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Coleus is a lovely plant. I used to have Coleus plants years ago. But there is one thing to remember about Coleus. It's highly poisonous. Best to keep it away from kids (I had a toddler in those days) and pets, and handle it carefully. It also likes showers about once a week.
Imagine my surprise this AM when I was flooded with ads for coleus extract claiming it causes weight loss. I've heard of a lot of crazy schemes to lose weight but this one seems one of the more insane variety! I found out about this product because they put a bunch of ad links in the comments of one of my blogs (and since I have moderated comments - these never saw the light of day!). But curious because I was familiar with this plant and it's poisonous aspects, I visited their website.
Not sure what this group is about but you might receive mail from them (or comments on your blogs). If you have a blog, I highly suggest moderating comments - that way, comments which are inappropriate never see the light of day.
I suppose if you eat poison (like Coleus), you might lose weight but ... isn't that getting a bit uh...over the top? My suggestion is that you enjoy the beauty of the Coleus plant but keep it out of reach of animals and kids and please - don't eat it or "coleus extract". Losing weight eating something poisonous, just isn't worth the trouble. Just saying! :)
Obesity signifies a lessor brain, states the latest - shall I say - questionable study. The cohort was 32 people both men and women and claimed to not included people with known brain damage. The researchers concluded that (after imaging the brains of the cohort) that people who are overweight have "less gray matter" in their brains and thus lack the mental capability to make good food choices.
Now true, the study was reported in the UK Telegraph (which is the UK equivalent of the US "National Enquirer") i.e. not a real reliable source, but it appears to be a real study.
I really don't have to say much about this study because it is so inane. But I will remind, that some of the greatest brains of this and former centuries, happened to be very overweight i.e. GK Chesterton is one example. President Taft was so overweight, he got stuck in the bathtub one day. And there are numerous other examples. Attend a meeting of the high IQ group, MENSA, and you will see many overweight folks, suggesting the opposite of this study i.e. that overweight people might have more powerful brains on the average. This would be a no brainer (pun intended) - overweight folks are often better nourished than slim folks. But I would also, know this from experience - there is a lot of obesity in my family. Mother had a Master's degree, Dad, a PhD and so forth.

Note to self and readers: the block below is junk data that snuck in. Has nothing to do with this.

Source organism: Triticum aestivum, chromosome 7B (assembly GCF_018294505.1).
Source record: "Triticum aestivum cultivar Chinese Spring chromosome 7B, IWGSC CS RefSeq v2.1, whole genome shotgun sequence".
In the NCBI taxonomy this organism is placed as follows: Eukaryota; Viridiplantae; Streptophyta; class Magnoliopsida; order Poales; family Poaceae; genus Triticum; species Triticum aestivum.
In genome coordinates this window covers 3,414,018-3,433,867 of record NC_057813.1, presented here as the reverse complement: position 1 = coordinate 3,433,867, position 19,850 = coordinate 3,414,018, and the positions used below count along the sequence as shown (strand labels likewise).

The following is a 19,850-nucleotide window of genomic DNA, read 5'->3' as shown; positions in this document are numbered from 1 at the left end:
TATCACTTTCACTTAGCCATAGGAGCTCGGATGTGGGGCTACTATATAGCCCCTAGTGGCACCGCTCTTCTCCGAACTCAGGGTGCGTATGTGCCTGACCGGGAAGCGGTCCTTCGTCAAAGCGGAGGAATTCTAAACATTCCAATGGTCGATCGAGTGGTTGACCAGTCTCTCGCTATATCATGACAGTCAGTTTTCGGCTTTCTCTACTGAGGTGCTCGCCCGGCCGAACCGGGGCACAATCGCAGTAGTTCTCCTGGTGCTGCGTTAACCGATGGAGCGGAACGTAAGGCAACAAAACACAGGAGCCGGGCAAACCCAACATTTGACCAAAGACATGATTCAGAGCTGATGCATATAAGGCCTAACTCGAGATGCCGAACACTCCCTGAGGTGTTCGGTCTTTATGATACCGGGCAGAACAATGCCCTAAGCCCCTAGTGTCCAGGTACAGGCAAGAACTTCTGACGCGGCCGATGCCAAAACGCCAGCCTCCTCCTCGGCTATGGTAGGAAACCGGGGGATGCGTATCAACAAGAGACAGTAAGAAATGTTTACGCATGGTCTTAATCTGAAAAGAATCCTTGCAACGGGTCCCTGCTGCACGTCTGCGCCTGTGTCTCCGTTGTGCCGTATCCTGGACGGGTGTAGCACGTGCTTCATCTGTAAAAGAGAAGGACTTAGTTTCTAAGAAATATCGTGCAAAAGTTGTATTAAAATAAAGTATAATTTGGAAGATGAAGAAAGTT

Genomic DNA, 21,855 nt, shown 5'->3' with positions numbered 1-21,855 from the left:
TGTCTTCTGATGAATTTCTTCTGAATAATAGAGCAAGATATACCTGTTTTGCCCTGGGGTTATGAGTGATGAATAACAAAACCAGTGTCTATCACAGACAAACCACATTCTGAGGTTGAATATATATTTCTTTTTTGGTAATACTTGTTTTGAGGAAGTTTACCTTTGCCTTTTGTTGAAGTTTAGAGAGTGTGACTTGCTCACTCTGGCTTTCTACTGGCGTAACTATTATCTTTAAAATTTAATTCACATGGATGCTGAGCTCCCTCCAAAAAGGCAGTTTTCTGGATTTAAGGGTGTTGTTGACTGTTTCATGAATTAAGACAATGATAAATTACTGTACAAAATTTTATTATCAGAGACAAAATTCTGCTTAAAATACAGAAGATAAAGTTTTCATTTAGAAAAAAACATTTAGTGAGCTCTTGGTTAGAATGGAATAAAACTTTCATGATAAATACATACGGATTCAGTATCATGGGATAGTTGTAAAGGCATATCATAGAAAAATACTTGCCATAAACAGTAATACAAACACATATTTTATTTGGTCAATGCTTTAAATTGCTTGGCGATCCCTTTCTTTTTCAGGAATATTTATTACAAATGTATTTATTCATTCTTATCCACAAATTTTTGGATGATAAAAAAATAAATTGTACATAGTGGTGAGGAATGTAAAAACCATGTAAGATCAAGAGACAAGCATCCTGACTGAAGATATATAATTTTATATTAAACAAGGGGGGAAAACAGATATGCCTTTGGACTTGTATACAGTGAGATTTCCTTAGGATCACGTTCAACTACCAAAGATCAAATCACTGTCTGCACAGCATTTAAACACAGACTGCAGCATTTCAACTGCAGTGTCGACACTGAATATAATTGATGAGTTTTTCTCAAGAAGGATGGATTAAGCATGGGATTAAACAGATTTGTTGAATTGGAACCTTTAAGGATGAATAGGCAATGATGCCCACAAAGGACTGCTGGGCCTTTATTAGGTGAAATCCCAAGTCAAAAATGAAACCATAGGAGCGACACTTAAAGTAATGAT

Whether a person was obese was decided by BMI (in this study) and we all know BMI isn't an accurate measurement anyway - because it fails to take in consideration, bone structure, musculature and several other factors.
So, where did the researchers go wrong? Ironically, intelligence cannot be judged by brain imaging - the brain turns out to be one of the last frontiers in medicine and can be a real fooler.
For example, when David Snowden reported on his famous "nun's study" (he actually forensically examined the brains of several Catholic nuns after they died - he had permission, of course), he found rather surprisingly, that nuns with dementia might have large good looking brains. But his greatest surprise came when he dissected the brain of a nun who lived into her 90's. She was mentally sharp and functional until the date of death and Dr. Snowden was anxious to examine her brain.
To his surprise, her brain was small, less convoluted and more shriveled up than some of the nuns suffering dementia.
Enough said. Obviously, one cannot judge intelligence from what a person's brain looks like. (Photo is of Cheryl Hayworth, gold medalist Olympic weight lifter).